Intel Corp. Earnings: What to Expect From the Chip Giant on Tuesday

By Markets

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On Tuesday night, computer chip giant Intel (NASDAQ: INTC) is set to report results for the third quarter of fiscal year 2016. Management likes to keep investors in the loop on what to expect from these updates, so we're not likely to see any huge surprises.

Here's the lay of the land according to Intel's latest guidance announcements:

Data Point

Q3 2015 Result

Q3 2016 Original Guidance (Midpoint)

Q3 2016 Updated Guidance (Midpoint)


$14.5 billion

$14.9 billion

$15.6 billion

GAAP gross margin




GAAP operating expenses

$4.8 billion

$5.1 billion

$5.2 billion

GAAP earnings per share




Data source: Intel's investor relations.

Guidance updates from Intel in the middle of a quarter used to be rare, but the company has done several of them in recent years. This time, management explained that the PC supply chain is refilling depleted inventories to prepare for a potentially busy end of the year. Both consumers and enterprise computing shops seem poised for a strong holiday season and year-end budget purges, potentially putting an end to several years of declining PC systems demand.

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Boosted by this rosy market view, the new guidance points to roughly 8% year-over-year sales growth and 12% higher earnings.

Other companies in the PC supply chain have reinforced Intel's positive view, with improving demand reported by hard-drive makers and memory chip specialists.

In other news, this will be Intel's first earnings report under newly appointed CFO Bob Swan. Longtime financial chief Stacy Smith has taken on a different role at the company, more involved in sales and manufacturing operations. Smith's title was shouldered by equally inveterate eBay (NASDAQ: EBAY) CFO Bob Swan as of Oct. 10.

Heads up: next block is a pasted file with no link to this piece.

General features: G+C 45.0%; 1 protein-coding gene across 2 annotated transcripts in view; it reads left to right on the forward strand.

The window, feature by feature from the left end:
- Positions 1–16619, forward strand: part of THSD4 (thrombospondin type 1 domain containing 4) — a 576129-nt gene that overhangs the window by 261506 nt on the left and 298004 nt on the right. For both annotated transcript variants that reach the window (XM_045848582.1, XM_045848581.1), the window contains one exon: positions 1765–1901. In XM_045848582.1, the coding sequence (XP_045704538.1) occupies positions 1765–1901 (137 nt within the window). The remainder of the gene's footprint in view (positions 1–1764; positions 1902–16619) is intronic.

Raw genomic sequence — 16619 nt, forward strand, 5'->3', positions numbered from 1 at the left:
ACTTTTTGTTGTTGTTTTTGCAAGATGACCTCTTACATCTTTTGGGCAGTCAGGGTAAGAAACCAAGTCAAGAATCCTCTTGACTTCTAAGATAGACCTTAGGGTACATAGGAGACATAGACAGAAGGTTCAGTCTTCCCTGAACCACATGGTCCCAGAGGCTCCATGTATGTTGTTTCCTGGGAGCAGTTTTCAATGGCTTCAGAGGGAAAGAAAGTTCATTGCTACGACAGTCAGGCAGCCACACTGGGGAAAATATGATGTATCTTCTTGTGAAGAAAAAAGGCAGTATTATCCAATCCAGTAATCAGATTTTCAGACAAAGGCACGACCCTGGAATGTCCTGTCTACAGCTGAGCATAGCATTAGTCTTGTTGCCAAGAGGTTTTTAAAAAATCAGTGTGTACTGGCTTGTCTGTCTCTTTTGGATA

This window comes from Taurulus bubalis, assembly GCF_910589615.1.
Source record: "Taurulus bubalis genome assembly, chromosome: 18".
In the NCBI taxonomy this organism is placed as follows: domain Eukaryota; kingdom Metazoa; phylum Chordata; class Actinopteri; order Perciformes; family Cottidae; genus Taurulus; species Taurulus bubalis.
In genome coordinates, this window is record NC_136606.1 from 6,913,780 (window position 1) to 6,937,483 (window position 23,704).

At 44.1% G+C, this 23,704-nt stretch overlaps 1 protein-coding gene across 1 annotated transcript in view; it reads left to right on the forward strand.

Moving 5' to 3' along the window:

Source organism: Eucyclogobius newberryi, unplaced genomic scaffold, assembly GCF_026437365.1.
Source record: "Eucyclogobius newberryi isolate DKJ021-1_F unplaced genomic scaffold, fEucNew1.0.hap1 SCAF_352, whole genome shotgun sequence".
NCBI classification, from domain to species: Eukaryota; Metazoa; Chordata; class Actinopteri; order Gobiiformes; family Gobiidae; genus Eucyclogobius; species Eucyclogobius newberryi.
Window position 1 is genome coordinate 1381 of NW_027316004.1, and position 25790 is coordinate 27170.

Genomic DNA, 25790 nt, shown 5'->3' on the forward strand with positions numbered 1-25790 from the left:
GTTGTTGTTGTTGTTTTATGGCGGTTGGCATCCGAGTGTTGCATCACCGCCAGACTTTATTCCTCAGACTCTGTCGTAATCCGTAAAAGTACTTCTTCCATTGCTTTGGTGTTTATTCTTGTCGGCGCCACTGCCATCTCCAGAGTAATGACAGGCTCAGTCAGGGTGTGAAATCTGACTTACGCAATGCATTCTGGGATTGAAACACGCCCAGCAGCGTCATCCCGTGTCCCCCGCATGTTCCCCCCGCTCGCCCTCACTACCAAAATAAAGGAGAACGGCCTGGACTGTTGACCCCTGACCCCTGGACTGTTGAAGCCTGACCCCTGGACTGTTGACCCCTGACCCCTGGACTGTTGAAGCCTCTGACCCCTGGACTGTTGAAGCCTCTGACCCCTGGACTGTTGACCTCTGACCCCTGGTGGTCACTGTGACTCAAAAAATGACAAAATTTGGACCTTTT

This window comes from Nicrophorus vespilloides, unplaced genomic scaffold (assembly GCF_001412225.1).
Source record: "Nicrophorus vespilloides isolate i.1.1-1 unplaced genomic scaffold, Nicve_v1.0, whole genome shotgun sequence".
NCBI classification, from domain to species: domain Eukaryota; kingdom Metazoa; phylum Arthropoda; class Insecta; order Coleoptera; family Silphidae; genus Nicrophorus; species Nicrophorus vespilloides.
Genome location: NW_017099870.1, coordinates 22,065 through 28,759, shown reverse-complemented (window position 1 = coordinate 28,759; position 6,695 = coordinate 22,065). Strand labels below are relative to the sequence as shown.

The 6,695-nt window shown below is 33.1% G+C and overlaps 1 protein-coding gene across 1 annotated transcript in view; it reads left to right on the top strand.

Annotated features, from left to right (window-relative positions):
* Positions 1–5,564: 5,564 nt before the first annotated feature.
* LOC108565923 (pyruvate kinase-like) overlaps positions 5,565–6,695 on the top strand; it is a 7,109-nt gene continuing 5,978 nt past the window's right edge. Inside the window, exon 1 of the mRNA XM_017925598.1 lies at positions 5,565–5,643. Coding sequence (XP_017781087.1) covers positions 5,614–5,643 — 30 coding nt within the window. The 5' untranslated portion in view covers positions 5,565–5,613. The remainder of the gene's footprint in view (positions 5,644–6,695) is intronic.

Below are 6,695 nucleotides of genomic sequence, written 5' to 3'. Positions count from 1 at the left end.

Both Smith and Swan are highly experienced professionals, so the CFO transition is hardly any cause for alarm. That being said, the earnings call will take a new direction. Smith has a history of fielding lots of questions in these post-earnings phone conferences, often handling a larger query load than CEO Brian Krzanich. Swan certainly took an active part in eBay's calls, but most of the Q&A action was handled by eBay's and PayPal's CEOs.

So all things considered, we Intel investors can look forward to solid year-over-year growth along the lines of the updated guidance figures, along with an increased amount of commentary by Krzanich.

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Anders Bylund owns shares of Intel. The Motley Fool owns shares of and recommends eBay. The Motley Fool also recommends Intel. Try any of our Foolish newsletter services free for 30 days.

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